Melodies in modern day hip hop incorporate various techniques and structures from African music. For example, today the huge majority of rap songs utilize a musical form called adlibs. This is when something is stated within the song and is followed up by another lyric that is faint in volume and on the side. This method can be traced back to the African melody technique of call and response. African singing often includes glissandos. These are slurs, whistles, yodels and swoops and types of sound such as a raspy or buzzy quality. We can see this also in many modern day songs.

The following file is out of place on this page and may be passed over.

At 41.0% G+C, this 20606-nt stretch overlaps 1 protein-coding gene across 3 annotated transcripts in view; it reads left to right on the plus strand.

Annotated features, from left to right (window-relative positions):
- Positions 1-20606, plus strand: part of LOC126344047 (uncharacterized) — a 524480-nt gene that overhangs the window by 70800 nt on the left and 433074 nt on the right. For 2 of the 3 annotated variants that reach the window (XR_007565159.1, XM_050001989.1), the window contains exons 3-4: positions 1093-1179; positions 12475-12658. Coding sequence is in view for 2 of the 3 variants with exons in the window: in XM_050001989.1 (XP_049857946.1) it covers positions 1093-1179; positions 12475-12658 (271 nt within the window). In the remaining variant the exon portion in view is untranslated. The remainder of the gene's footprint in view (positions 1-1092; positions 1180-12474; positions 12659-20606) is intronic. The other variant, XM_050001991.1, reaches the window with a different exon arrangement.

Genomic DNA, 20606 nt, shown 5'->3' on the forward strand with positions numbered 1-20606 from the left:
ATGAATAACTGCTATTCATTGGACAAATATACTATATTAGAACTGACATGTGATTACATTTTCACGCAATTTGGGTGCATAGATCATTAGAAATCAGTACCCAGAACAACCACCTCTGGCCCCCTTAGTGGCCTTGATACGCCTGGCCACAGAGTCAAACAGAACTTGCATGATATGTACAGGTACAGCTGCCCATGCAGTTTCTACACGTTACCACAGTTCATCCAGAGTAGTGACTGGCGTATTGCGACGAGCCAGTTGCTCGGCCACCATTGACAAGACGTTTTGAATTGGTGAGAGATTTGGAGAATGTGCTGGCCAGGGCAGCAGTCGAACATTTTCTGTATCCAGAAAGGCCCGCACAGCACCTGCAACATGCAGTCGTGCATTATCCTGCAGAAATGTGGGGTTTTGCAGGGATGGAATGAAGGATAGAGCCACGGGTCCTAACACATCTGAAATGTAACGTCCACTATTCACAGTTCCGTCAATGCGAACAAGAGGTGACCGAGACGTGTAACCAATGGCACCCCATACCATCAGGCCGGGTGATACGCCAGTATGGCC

Percussion in modern day hip hop is highly influenced by African culture. Percussion and hip hop today, is mostly credited toward Black Americans in the media. In many traditional African societies, the drum was a sacred instrument possessing supernatural power that enabled it to summon the gods into ritual communion with the people. In some societies drums were regarded as deities, deities whose voices were the percussive sounds that emanated (https://academicworks.cuny.edu). When enslaved Africans were first brought to North America during the 1600s and 1700s, slaves from the west coast of Africa used drums to communicate with each other in much the same way as they did at home, sending coded rhythmic messages Europeans could not understand over long distances. In this way slaves held in different encampments could stay in contact, and rebellions could be planned. But after some time the masters realized that the drums could talk. So in 1740, they passed the Slave Code of South Carolina where it stated that It is absolutely necessary to the safety of this Province, that all due care be taken to restrain Negroes from using or keeping of drums, which may call together or give sign or notice to one another of their wicked designs and purposes. (thisisafrica.me). This ban started on the plantations of the Carolinas and Georgia, but soon spread across the United States. In the absence of drums, slaves used whatever was in the area to make beats: washboards, spoons, furniture, and their own bodies with hand-clapping, drumming on various surfaces of the body, and foot-stomping / shuffling. Over the multiple years that African music has been in America, it has evolved and branched off to create various other genres. For example, enslaved Africans on southern plantations cultivated their own musical styles, which later evolved into gospel, blues, and what is now known as bluegrass and country music. Slave fiddlers often provided dance music for the southern white aristocracy, and the sound we recognize today as country fiddling is partially the product of the slave fiddler. The rhythm, melodies and percussion of these genres of music then evolved to create more genres such as hip-hop.